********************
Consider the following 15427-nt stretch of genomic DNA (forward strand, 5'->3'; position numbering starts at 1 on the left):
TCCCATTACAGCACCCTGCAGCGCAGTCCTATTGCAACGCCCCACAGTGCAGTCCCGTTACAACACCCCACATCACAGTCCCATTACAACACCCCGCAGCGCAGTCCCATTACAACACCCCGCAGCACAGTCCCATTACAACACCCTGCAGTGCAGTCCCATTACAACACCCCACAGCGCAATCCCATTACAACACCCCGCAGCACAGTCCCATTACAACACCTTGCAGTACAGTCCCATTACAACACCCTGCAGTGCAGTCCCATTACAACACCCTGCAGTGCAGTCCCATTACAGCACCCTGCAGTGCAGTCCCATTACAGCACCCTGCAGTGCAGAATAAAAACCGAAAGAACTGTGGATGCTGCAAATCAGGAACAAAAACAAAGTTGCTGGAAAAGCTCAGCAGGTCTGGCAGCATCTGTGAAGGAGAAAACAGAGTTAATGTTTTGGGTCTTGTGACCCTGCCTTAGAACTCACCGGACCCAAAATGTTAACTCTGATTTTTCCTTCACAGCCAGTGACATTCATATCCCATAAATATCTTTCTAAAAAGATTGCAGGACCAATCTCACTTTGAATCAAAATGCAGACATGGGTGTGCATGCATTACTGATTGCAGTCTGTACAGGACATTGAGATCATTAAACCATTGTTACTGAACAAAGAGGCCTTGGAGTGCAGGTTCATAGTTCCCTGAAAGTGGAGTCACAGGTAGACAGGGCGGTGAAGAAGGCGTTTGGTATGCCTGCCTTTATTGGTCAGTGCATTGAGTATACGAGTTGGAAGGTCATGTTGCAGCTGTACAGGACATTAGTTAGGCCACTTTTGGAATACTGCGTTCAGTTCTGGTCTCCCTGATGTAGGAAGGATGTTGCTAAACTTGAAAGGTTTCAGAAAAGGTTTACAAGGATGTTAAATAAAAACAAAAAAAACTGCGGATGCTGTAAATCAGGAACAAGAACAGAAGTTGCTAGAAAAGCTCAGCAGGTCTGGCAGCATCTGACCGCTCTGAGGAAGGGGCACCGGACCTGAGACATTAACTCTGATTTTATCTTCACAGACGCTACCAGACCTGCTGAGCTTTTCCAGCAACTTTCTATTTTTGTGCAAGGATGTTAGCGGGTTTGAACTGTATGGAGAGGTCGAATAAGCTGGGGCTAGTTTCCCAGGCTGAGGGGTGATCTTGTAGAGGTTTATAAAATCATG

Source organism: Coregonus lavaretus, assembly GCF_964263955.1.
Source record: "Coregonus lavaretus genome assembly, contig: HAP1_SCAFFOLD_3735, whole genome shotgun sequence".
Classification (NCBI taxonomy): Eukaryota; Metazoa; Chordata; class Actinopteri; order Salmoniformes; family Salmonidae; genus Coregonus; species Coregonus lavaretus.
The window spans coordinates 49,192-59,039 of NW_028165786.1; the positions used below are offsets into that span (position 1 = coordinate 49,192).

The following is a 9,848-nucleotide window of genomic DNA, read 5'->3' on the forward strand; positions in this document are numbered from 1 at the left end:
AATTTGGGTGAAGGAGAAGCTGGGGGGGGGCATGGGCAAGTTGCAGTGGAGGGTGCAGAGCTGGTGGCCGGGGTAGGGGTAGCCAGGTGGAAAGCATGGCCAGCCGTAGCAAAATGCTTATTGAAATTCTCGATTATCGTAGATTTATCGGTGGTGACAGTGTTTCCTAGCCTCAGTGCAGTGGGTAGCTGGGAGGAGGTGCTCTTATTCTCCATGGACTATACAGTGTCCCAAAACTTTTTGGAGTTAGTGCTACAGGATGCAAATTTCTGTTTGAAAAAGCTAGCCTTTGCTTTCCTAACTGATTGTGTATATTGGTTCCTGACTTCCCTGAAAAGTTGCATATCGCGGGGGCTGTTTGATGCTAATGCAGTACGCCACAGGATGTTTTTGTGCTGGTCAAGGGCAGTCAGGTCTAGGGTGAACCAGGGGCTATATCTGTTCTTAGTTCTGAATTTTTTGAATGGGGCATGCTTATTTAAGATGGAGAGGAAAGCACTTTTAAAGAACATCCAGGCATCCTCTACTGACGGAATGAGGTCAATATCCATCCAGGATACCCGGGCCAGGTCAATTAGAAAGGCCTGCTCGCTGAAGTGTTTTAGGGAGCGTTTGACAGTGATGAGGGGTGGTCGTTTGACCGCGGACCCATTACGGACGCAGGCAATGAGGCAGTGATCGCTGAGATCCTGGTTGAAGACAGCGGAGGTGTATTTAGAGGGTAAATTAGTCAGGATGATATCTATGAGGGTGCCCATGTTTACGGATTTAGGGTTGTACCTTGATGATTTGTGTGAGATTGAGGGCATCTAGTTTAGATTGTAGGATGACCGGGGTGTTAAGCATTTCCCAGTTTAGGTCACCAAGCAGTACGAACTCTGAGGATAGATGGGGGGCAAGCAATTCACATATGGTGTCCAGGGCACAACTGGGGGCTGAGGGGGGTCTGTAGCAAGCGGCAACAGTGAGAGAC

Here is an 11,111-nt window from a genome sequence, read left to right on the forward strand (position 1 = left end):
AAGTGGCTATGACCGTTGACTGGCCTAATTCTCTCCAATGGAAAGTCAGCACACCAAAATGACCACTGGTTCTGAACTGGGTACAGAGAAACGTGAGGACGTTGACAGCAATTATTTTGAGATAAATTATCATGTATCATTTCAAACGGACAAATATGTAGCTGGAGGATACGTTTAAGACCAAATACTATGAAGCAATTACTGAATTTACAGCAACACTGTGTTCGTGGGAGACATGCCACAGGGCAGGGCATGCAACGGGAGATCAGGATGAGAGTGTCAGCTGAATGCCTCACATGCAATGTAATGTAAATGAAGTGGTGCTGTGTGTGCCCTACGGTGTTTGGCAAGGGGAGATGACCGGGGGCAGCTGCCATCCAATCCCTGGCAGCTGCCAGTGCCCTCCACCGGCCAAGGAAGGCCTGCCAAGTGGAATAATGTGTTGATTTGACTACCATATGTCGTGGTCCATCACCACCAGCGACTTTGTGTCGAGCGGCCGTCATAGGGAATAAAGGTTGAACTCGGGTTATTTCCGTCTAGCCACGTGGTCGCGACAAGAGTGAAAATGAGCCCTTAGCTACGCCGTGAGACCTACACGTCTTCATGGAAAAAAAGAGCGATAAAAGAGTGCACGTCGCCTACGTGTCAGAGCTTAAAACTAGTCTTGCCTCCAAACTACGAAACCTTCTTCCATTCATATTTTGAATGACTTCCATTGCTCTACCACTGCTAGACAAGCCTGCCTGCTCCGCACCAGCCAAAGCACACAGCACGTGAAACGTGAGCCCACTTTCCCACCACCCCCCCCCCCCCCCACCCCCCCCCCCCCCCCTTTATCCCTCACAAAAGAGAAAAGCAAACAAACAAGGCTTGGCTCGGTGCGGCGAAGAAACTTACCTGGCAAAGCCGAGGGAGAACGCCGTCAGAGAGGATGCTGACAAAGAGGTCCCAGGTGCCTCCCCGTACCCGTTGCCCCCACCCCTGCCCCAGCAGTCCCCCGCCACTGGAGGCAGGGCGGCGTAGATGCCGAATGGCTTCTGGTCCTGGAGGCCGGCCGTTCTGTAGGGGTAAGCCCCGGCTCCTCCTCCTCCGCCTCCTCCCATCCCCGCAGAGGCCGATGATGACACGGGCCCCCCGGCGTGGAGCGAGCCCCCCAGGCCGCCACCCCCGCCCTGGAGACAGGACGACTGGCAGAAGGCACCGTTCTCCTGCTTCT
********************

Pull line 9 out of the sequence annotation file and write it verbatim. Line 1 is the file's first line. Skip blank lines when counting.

Here is an 11,111-nt window from a genome sequence, read left to right on the forward strand (position 1 = left end):